Alaska has six times more pilots per capita and 16 times more aircraft per capital than the rest of the USA. Maybe this is not the correct forum for the question. But who knows, maybe the internet is slow and something will show up.
I'm thinking that ground-based cameras would be taking more dramatic video of a quake. Part of the equation is all the noise that comes from a quake -- a Phantom camera wouldn't capture that. Then there's the camera shake. Nothing from the air would be that dramatic unless you shot buildings crumbling and falling down, or a road collapsing like we've seen in the media. THAT would be something, but as Timinator mentions, the quake was in darkness (8:30am with a sunrise in Anchorage being just shy of 10am). Lastly, someone would have had to have been there, actually in the air.
My son and his family live in Anchorage and I'm just glad that they're all safe and sound. I too lived in Anchorage for nearly 25 years and have been through my fair share of quakes. The last thing I'd looking for would be my P4P - plenty of time to take drone shots after things have subsided.
Take a look at the Anchorage TV stations for good video (KTUU.com for one) and also the local newspaper - Anchorage Daily News - adn.com.
If you've never visited Alaska,, I highly encourage you to do so. Take a Mavic or Parrot ANAFI, or other 'travel' drone, and also a stabilizer like the OSMO Mobile 2 or the new Pocket OSMO.
Rent a car and take the drive North to Fairbanks (about 350 miles) and also explore the Kenai Peninsula south of Anchorage.
If you do plan to drive, go to your nearest bookstore (i.e. Barnes & Noble) and get a copy of "The Milepost" (in the store's map section) - several hundred pages of driving/sightseeing info. The Alaska highway system doesn't use addresses per se like we're used to in the lower 48 - instead, locations are mapped using milepose numbers. Likewise, the highways themselves may be shown on a standard road map as State Highway 3 for example. The highways are most often referred to by name - ie the "Parks Highway" goes between Anchorage and Fairbanks and the "Seward Highway" goes between Anchorage and Seward.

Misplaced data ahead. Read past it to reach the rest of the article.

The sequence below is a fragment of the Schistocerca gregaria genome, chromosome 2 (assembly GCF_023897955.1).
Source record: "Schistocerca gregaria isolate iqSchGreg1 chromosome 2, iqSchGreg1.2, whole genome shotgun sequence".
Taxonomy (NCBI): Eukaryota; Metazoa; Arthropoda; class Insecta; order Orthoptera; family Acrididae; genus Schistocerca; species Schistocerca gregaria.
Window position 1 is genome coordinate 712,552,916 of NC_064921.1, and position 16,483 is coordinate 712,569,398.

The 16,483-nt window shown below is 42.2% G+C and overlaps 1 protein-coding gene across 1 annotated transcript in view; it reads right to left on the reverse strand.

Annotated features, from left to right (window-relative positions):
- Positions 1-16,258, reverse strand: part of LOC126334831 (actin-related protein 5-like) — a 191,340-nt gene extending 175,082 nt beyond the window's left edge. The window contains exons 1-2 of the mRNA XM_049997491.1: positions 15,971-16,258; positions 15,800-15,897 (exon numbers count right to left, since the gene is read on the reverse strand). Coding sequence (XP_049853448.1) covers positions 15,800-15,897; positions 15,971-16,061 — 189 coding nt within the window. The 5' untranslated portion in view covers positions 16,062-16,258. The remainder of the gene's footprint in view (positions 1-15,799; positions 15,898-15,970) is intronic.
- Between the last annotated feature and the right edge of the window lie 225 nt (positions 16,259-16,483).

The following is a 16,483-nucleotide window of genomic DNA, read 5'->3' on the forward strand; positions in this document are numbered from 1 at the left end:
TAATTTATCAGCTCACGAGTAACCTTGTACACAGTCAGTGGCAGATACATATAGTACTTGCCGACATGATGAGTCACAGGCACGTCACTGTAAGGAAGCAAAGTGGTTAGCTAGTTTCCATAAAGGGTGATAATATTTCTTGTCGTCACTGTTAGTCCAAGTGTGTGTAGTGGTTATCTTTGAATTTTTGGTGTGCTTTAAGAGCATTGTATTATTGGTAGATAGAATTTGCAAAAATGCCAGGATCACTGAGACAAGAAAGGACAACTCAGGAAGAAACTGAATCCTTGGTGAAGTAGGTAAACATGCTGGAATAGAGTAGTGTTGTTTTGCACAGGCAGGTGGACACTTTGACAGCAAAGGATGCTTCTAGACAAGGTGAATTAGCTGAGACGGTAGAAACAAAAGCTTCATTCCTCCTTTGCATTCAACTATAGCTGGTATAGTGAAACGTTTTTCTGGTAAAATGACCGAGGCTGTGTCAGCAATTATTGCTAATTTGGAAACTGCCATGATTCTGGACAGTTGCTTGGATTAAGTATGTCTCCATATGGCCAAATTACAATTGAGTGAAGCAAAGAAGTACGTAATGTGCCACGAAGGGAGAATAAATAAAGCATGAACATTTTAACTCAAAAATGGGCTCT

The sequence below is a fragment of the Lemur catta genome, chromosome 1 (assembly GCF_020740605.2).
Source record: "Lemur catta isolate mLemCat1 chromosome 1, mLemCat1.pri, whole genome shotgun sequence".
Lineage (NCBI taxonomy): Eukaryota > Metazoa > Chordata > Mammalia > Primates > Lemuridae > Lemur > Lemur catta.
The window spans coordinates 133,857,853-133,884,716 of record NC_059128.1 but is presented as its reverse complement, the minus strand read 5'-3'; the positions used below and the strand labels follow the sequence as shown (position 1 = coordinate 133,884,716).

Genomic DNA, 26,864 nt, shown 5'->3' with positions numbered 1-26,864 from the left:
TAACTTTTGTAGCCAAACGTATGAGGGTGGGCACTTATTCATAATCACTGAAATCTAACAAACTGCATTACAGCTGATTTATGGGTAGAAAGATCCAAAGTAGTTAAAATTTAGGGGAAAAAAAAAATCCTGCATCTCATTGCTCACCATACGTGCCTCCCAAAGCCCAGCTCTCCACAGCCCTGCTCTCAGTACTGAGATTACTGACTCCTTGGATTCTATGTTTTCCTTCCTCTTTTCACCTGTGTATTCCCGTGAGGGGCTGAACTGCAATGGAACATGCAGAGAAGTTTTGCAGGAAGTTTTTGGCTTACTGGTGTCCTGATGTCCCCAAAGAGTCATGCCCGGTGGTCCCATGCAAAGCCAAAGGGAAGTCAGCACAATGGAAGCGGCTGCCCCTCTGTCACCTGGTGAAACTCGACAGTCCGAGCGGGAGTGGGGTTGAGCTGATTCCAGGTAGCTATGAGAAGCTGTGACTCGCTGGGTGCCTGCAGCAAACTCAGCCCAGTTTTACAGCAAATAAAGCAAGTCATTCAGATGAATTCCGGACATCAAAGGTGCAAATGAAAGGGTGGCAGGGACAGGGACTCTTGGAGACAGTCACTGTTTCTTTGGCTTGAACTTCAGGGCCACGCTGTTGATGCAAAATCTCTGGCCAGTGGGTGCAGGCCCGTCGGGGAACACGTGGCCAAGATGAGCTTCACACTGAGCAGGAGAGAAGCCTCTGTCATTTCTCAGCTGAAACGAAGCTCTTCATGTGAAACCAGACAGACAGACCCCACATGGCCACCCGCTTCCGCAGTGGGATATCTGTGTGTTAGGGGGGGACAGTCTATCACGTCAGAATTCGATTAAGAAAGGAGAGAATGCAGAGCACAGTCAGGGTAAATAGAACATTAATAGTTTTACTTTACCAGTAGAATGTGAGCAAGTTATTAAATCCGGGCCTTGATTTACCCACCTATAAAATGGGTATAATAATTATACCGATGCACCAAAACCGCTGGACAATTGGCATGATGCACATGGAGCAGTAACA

(suggestion: The Milepost is a paper bound book. Take it to a FedEx or UPS or office supply store and get it coil bound - makes it MUCH easier to use. The Milepost is published new every year and most Alaskans carry a copy of it in their vehicles).. Safe and earthquake-free travels!!
Food hint: Try and make it to the Lucky Wishbone at 5th and Karluk streets in Anchorage - some of the best chicken and burgers you'll ever eat - ANYWHERE!!
What would you recommend for time of year for such a driving trip? I would likely start from my home base of Seattle.
I remember when I lived up in the Seward area as a kid and we drove to Anchorage all year long, but that was back in the 60s and, well, driving OFF of the major highway was not something that I remember we ever doing, in winter.
Incidentally, we moved to Alaska just after the big one in '64. You could still see a lot of damage. My brother got sick and was hospitalized way up in Fairbanks, but even that hospital had cracks going up the wall of his room (with metal supports holding it all together).
I am a lifelong Anchorage resident. Alot of us are experiencing hypervigilant states as we continue to feel the aftershocks. Interestingly many are reporting what's being call phantom quakes, in that the individual experiences the effects of an earthquake even when no siesmelogical activity is reported. People are constantly checking for quake updates to verify if what they felt is in reality an aftershocks or just our equilibrium playing tricks on us.
I am surprised at the relatively low amount of video footage, I mean I figured there would be surveillance footage released from around the city. Not so.
Here is a link to one video of the military base swimming pool turning into Jello and the cieling collapsing.